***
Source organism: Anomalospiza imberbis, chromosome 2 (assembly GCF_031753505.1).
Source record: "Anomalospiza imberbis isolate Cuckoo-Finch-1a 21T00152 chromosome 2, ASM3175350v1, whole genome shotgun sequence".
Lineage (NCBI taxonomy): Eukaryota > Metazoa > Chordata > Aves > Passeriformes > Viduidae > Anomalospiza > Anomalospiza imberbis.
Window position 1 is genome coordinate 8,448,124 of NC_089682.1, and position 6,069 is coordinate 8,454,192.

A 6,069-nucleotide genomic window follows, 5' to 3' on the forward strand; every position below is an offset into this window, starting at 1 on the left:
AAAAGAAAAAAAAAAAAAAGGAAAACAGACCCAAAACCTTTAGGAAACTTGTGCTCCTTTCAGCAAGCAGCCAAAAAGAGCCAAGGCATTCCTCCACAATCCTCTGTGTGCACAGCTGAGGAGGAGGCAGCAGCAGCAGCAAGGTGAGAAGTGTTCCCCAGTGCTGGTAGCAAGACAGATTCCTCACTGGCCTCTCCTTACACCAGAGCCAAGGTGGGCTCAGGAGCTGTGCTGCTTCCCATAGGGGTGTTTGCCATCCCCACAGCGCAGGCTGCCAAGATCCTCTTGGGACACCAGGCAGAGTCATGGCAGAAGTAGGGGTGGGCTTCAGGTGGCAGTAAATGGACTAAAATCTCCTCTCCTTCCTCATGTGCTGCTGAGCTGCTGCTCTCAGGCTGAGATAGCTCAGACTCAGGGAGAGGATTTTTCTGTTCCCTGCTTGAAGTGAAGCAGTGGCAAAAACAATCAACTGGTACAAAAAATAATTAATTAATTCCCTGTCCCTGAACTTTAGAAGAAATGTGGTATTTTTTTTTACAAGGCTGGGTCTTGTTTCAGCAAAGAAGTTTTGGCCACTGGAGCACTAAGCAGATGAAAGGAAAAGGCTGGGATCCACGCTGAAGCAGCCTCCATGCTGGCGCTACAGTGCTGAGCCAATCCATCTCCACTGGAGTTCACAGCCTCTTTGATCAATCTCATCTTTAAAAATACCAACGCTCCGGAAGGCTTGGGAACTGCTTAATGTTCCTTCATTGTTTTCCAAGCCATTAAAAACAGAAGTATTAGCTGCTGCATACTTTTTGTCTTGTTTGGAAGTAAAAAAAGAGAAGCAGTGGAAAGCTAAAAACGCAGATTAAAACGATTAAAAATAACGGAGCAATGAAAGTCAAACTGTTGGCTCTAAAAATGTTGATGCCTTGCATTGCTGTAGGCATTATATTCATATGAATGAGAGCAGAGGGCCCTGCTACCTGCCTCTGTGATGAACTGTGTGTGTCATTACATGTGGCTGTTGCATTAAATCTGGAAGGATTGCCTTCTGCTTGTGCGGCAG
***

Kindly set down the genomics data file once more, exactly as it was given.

Source organism: Anomalospiza imberbis, chromosome 2 (assembly GCF_031753505.1).
Source record: "Anomalospiza imberbis isolate Cuckoo-Finch-1a 21T00152 chromosome 2, ASM3175350v1, whole genome shotgun sequence".
Lineage (NCBI taxonomy): Eukaryota > Metazoa > Chordata > Aves > Passeriformes > Viduidae > Anomalospiza > Anomalospiza imberbis.
Window position 1 is genome coordinate 8,448,124 of NC_089682.1, and position 6,069 is coordinate 8,454,192.

A 6,069-nucleotide genomic window follows, 5' to 3' on the forward strand; every position below is an offset into this window, starting at 1 on the left:
AAAAGAAAAAAAAAAAAAAGGAAAACAGACCCAAAACCTTTAGGAAACTTGTGCTCCTTTCAGCAAGCAGCCAAAAAGAGCCAAGGCATTCCTCCACAATCCTCTGTGTGCACAGCTGAGGAGGAGGCAGCAGCAGCAGCAAGGTGAGAAGTGTTCCCCAGTGCTGGTAGCAAGACAGATTCCTCACTGGCCTCTCCTTACACCAGAGCCAAGGTGGGCTCAGGAGCTGTGCTGCTTCCCATAGGGGTGTTTGCCATCCCCACAGCGCAGGCTGCCAAGATCCTCTTGGGACACCAGGCAGAGTCATGGCAGAAGTAGGGGTGGGCTTCAGGTGGCAGTAAATGGACTAAAATCTCCTCTCCTTCCTCATGTGCTGCTGAGCTGCTGCTCTCAGGCTGAGATAGCTCAGACTCAGGGAGAGGATTTTTCTGTTCCCTGCTTGAAGTGAAGCAGTGGCAAAAACAATCAACTGGTACAAAAAATAATTAATTAATTCCCTGTCCCTGAACTTTAGAAGAAATGTGGTATTTTTTTTTACAAGGCTGGGTCTTGTTTCAGCAAAGAAGTTTTGGCCACTGGAGCACTAAGCAGATGAAAGGAAAAGGCTGGGATCCACGCTGAAGCAGCCTCCATGCTGGCGCTACAGTGCTGAGCCAATCCATCTCCACTGGAGTTCACAGCCTCTTTGATCAATCTCATCTTTAAAAATACCAACGCTCCGGAAGGCTTGGGAACTGCTTAATGTTCCTTCATTGTTTTCCAAGCCATTAAAAACAGAAGTATTAGCTGCTGCATACTTTTTGTCTTGTTTGGAAGTAAAAAAAGAGAAGCAGTGGAAAGCTAAAAACGCAGATTAAAACGATTAAAAATAACGGAGCAATGAAAGTCAAACTGTTGGCTCTAAAAATGTTGATGCCTTGCATTGCTGTAGGCATTATATTCATATGAATGAGAGCAGAGGGCCCTGCTACCTGCCTCTGTGATGAACTGTGTGTGTCATTACATGTGGCTGTTGCATTAAATCTGGAAGGATTGCCTTCTGCTTGTGCGGCAG